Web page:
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Pistorius Slumps In Dock After Giving Evidence
Oscar Pistorius apologised to the family of Reeva Steenkamp before slumping in the dock unable to continue with his evidence.
Pistorius wept and trembled his way through his first day of testimony, describing how panic attacks had left him hiding in cupboards since the shooting.
He returns to the dock later after telling the court he woke "smelling blood", was unable to sleep and was on anti-depressants and sedatives.
And in dramatic scenes in Pretoria, the day ended early with Pistorius sitting on the floor of the dock with his psychologist wiping away tears and stroking his face.
The athlete's family formed a protective shield around him as he composed himself before eventually leaving the building.
Reporting from the court, Sky's Alex Crawford said: "The psychologist was comforting him - like a mother would do to a child."
Moments earlier, the court hearing had been adjourned for the day after Judge Thokozile Masipa agreed that Pistorius was "exhausted", having not slept.
This morning, Pistorius cried as he turned towards Reeva's mother June and apologised for all the hurt he had caused her.
His voice cracking, he said: "I would like to take this opportunity to apologise to Reeva's family, to those of you who knew her who are here today, to her friends.
"There hasn't been a moment since this tragedy happened that I haven't thought about your family."
Pistorius shook as he described panic attacks and nightmares, while Ms Steenkamp's relatives listened intently in the public gallery.
Members of Pistorius's family - including his brother and sister - also wept as the athlete gave evidence during an emotion-charged morning.
Almost inaudible at times, the Paralympian was asked to speak up by the judge so that the court could hear him.
Continuing to address June Steenkamp, he said: "I wake up every morning and you're the first people I think of. The first people I pray for.
"I can't imagine the pain and the sorrow and the emptiness that I've caused you and your family.
"I was simply trying to protect Reeva. I can promise you that when she went to bed that night she felt loved.
"I have tried to put my words on paper many, many times to write to you but no words would ever suffice."
June Steenkamp did no show any emotion as the defendant made the apology.
Pistorius said he was taking anti-depressant medicine and that he has sometimes woken up in terror, suffering from panic attacks.
"I have terrible nightmares about things that happened that night," he said.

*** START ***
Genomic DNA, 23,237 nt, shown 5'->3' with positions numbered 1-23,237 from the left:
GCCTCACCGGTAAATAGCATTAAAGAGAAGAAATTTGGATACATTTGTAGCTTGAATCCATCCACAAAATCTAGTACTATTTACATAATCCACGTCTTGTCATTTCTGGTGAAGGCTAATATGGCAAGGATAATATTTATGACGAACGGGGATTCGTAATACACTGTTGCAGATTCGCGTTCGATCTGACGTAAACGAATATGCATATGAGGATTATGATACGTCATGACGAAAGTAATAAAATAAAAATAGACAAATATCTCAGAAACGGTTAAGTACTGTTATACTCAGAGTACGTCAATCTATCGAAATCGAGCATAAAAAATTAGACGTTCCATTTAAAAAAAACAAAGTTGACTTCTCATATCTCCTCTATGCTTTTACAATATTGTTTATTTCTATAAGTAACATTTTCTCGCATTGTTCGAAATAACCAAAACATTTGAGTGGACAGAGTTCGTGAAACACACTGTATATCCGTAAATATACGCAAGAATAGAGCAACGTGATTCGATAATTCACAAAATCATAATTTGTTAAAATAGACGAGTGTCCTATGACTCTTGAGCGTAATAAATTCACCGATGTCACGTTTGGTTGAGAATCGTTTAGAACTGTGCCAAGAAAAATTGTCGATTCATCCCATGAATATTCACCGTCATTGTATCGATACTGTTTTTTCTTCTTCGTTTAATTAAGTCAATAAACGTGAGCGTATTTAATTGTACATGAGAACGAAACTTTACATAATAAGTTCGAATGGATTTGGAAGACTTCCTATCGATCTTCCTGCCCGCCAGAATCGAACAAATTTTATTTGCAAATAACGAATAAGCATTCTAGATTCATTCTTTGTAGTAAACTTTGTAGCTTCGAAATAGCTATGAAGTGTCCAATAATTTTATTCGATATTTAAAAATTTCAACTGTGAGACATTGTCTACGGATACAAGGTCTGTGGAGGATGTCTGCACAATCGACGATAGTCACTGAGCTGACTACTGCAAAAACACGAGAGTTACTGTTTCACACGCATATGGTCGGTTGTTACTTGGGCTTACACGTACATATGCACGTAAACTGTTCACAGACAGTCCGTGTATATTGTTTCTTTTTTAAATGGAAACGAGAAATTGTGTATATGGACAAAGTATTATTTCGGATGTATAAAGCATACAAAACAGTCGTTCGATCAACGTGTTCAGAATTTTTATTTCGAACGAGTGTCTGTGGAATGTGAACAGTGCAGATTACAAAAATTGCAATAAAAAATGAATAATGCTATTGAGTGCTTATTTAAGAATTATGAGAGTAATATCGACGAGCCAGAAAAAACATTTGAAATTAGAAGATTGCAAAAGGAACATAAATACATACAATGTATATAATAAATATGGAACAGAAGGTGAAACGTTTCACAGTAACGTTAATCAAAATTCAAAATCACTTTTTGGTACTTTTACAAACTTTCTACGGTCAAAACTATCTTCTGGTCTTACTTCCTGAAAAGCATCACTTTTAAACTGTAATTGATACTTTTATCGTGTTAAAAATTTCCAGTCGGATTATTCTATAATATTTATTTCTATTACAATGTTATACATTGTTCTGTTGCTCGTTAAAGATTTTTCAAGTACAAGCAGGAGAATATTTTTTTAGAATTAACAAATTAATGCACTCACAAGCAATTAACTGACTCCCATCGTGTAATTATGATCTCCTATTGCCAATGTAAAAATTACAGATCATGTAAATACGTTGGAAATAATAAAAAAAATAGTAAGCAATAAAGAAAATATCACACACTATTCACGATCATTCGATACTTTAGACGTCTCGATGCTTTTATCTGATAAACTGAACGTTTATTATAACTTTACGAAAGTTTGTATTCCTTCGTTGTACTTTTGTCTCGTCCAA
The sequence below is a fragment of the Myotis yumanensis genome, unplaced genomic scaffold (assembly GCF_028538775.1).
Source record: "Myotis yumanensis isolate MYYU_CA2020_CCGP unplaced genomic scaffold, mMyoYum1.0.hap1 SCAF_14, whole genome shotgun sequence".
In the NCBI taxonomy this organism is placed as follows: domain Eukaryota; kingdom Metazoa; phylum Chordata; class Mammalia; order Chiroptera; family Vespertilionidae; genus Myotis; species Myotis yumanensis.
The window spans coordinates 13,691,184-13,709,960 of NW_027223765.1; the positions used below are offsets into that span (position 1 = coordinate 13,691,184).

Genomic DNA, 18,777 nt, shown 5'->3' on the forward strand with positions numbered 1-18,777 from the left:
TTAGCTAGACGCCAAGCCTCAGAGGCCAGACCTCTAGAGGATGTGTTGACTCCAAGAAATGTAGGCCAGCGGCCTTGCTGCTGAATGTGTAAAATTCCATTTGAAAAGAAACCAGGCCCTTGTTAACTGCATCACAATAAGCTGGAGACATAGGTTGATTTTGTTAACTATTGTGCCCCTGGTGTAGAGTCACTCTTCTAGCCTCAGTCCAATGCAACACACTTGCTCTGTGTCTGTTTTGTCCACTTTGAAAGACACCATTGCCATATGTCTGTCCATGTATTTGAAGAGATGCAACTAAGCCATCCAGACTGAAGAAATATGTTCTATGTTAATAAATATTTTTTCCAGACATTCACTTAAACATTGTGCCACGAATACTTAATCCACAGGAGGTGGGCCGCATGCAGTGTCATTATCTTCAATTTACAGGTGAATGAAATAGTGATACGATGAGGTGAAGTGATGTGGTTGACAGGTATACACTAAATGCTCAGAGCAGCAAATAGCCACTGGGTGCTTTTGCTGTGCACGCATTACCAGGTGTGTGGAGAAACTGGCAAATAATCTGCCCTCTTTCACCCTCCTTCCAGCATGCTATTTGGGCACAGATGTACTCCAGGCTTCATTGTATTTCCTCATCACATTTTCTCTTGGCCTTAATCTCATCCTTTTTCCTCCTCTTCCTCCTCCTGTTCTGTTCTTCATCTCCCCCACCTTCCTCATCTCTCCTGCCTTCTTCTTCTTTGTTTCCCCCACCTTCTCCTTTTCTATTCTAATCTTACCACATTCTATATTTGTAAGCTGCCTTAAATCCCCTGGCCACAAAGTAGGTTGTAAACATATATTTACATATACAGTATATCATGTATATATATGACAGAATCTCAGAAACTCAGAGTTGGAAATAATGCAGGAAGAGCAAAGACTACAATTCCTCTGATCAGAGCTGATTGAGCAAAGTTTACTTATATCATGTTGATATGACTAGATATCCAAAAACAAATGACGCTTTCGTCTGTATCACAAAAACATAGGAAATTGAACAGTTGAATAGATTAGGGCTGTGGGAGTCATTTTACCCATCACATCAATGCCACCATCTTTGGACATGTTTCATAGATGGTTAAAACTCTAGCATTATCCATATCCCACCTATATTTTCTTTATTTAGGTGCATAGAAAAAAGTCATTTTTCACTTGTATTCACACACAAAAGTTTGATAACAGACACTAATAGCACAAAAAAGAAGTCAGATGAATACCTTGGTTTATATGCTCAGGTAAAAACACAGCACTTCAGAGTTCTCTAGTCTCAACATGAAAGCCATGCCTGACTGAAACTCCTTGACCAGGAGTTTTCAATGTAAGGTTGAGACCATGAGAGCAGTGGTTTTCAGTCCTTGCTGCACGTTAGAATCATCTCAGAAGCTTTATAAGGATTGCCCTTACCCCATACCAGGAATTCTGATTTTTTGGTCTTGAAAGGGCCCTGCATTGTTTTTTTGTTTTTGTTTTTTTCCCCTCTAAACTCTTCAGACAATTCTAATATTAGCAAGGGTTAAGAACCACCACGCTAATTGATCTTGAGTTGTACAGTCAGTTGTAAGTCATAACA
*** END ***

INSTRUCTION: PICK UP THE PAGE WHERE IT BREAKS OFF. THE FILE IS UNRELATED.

"I wake up and I can smell blood and I wake up to being terrified. I hear a noise and I wake up in a complete state of terror, to the point that I would rather not sleep."
He described how, on one occasion, he woke in panic and had to ring a family member for help.
"I climbed into a cupboard and I phoned my sister to come and sit by me, which she did for a while," he said.
He described how important his Christian religion had been to him as he struggled to come to terms with the death of his girlfriend.
"When I met Reeva - I always wanted to have a girlfriend who was Christian," Pistorius said.
"She would pray for me at night. We would pray before we would eat.
"It is what has got me through this last year - I have been struggling a lot."
He later outlined the story of his Paralympian success - describing how he had overcome disadvantages to excel in athletics.
He also told how he and his family had been the victim of several break-ins and other criminal activity.
On one occasion he was shot at and also followed home.
Pistorius told the court that on another occasion he helped a man who was being beaten with rocks on the highway.
The court was told that Pistorius drew his firearm and called the emergency services but was later assaulted after receiving threats.
He suffered a black eye and stitches in his head.
Before taking to the stand the Paralympian "heaved and retched" as he prepared to explain for the first time in public how and why he killed his girlfriend.
His testimony may take several days and he can expect a gruelling cross-examination from state prosecutor Gerrie Nel.
Earlier this morning, the athlete bent down in the dock, plugging his ears with his fingers, as more details about Ms Steenkamp's death were revealed in court.
He was also seen hunched and weeping before the first witness of the defence case - pathologist Professor Jan Botha - was called.
Then, before the mid-morning break, he was led from the court in a distressed state, as he prepared himself to give evidence.
Sky's Alex Crawford, reporting from the court, said that Pistorius was "literally heaving, retching" before the mid-morning break.
He was escorted out of the court amid "audible sobs", by his psychologist and family members.
Professor Botha was allowed to testify first, and ahead of Pistorius, in an agreement with prosecutors because of a family illness.
Contradicting the state's account, Professor Botha said Ms Steenkamp may not have had a chance to scream when she was being shot.
The pathologist testified that if the athlete fired his 9mm pistol in two quick bursts, as Pistorius claims he did, his girlfriend probably didn't have time to cry out.
The testimony contradicts prosecutors' claims that Ms Steenkamp screamed during the gunshots and that the athlete therefore must have known he was firing at her.
Professor Botha said that Ms Reevekamp was first shot in the hip, then in the arm, with the third bullet hitting her hand and the fourth her head.